Evie, the smaller of the two Yorkies, had never walked before. She, like many other pets in puppy mills, are confined to such small rabbit cages that they never see the light of day let alone go out for a stroll. I remember distinctly my friend Maggie coming over to see the dogs, and Evie was cowering in the corner, wanting so desperately to get away from us, but having no idea how to run away. Maggie picked up Evie and held her for hours, letting her know that she was safe and speaking softly to her. Ribbon on the other hand, walked into my home knowing she was safe, but it took her months to realize that the whole house was indeed her own. Oddly, Ribbon would also have horrible nightmares, screeching (not yelping) in the middle of the night as if she was being beaten. Both girls would have accidents, as they were used to going to the washroom on themselves. My friends and family would teach them how to walk. We also had to teach Ribbon and Evie that grass is not harmful, but just nature’s carpet. They feared grass because they had never seen it before.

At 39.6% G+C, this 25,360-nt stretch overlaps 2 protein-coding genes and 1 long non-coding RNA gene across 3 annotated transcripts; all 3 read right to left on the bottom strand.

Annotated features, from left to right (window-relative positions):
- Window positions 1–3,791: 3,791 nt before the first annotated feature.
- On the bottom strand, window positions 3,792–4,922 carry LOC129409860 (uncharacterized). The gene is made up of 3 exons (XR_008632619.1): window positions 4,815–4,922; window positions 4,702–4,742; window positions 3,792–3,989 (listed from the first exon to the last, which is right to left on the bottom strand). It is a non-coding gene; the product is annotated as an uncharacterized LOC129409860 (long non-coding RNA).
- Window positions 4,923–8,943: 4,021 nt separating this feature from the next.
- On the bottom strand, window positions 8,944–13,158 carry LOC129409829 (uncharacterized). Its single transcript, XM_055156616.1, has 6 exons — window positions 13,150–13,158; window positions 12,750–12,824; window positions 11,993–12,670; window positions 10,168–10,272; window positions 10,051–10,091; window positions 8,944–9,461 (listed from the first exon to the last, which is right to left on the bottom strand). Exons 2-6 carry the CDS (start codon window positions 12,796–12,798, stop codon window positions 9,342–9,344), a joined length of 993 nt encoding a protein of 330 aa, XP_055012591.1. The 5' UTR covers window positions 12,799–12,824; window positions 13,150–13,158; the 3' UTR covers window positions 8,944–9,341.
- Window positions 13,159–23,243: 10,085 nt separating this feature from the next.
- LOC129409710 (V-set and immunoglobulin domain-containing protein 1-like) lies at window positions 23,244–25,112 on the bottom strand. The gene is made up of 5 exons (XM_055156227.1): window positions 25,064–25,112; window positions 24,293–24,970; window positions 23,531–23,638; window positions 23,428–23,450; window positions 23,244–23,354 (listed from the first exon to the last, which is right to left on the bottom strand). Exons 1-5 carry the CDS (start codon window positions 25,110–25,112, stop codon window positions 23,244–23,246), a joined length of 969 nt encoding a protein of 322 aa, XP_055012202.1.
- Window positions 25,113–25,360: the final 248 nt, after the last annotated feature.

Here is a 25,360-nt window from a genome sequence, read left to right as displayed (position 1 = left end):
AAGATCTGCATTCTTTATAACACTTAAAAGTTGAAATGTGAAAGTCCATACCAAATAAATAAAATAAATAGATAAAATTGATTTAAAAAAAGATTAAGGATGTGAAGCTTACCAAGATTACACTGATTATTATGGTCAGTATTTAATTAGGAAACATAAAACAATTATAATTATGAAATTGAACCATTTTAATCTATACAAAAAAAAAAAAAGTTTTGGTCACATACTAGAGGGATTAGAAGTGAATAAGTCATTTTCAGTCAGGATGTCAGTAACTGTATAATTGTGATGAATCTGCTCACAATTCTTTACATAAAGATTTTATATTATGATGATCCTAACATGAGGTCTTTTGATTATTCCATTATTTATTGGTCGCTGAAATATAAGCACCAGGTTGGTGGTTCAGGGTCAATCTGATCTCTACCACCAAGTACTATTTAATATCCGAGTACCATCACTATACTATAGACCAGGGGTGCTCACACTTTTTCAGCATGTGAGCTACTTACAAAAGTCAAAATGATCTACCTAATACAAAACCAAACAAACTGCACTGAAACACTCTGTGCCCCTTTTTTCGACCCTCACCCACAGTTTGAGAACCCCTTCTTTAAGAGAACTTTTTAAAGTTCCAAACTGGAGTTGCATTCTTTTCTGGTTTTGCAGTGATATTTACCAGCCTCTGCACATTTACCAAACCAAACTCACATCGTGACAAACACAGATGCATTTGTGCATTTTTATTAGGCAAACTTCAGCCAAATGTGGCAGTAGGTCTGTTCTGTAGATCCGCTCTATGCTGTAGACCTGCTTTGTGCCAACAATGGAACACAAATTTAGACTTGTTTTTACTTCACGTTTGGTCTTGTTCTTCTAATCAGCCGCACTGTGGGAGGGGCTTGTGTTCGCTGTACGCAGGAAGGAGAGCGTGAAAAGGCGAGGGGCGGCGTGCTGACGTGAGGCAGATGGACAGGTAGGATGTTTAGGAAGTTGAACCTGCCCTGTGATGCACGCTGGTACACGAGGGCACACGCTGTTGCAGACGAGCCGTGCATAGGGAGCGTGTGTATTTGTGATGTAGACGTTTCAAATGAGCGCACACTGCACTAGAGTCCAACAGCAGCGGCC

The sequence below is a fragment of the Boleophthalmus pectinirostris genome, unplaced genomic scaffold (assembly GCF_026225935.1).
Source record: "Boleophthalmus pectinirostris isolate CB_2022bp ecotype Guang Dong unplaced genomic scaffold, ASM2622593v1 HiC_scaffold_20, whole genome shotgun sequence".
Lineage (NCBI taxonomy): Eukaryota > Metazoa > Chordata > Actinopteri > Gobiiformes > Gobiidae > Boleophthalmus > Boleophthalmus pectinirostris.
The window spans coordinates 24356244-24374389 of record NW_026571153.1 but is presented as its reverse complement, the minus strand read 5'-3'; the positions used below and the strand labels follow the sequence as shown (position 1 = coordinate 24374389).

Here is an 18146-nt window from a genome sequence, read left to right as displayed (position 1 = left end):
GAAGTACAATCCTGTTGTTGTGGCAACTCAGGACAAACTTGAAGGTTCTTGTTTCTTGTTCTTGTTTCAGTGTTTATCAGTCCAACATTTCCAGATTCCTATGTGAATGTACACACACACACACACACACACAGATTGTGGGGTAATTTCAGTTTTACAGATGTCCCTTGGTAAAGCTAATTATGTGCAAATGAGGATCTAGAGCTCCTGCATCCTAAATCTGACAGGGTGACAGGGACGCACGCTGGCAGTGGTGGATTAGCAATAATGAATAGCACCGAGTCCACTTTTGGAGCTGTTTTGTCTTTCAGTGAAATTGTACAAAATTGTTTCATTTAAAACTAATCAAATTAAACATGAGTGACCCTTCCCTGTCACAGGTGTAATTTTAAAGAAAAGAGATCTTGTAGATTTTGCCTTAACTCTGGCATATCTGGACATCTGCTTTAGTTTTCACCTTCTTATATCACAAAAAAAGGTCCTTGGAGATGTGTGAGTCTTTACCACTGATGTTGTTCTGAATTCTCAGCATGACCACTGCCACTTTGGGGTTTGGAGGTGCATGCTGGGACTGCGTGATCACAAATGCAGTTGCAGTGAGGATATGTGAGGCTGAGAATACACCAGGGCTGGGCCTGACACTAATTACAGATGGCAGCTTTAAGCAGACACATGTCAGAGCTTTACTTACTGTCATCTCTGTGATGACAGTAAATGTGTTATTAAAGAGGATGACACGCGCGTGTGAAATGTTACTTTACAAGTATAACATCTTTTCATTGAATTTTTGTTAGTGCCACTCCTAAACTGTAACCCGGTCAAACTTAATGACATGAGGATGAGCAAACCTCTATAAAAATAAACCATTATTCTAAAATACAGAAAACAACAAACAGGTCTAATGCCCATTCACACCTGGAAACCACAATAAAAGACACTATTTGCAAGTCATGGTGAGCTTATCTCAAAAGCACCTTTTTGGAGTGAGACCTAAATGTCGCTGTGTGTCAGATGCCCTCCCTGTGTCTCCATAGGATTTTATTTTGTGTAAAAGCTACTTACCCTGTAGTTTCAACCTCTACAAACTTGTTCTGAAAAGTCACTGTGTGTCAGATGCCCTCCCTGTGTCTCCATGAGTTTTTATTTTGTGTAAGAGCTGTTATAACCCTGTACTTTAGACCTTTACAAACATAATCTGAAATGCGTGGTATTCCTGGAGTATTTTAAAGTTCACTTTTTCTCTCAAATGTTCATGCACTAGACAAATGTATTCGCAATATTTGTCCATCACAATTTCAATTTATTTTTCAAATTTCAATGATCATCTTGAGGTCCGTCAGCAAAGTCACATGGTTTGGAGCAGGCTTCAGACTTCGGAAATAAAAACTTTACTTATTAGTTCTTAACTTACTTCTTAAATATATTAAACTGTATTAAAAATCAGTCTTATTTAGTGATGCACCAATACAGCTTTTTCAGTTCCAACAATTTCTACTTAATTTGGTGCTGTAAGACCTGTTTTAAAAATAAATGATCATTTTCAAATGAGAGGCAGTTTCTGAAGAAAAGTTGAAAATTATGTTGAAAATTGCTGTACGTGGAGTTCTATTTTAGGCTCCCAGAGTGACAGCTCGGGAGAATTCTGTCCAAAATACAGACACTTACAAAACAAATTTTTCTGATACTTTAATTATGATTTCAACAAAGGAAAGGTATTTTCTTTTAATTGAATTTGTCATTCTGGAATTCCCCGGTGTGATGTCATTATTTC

The number one way to survive as a new caregiver to puppy mill pets is to get creative with your ideas to help them overcome their fear and adjust. My grandfather used to always say, “put yourself in someone else’s shoes.” Those simple words could not be more true. My husband and I immediately understood that these fearful dogs would not come out as well adjusted pets in a few days, even a few months. The challenge to help your dog adjust is a step by step process, and the key is patience. Evie had eventually learned to walk by instinct, but was terrified of the stairs. Once or twice a day, I would take fifteen minutes aside and put a little treat on the first step. It did not take tiny Evie long to love a little treats and she was so thin that any food would be a help to her tiny frame. She smelled the treat on the first step and put her front paws on them to eat it. I helped her lift her backside up so she was on the first step. I then put a treat on the third step and she put her front paws on the second to reach for the treat. I would then lift her backside to help her to the second step. This procedure continued until she was at the top of the stairs. I would give her praise, which she had quickly learned to love, and she knew she had done well. In two weeks she could go up the stairs, and in two more she learned to go down. Adopting a puppy mill pet is a perfect time to put your creativity in gear and come up with unique ideas to help your new pet overcome some challenges.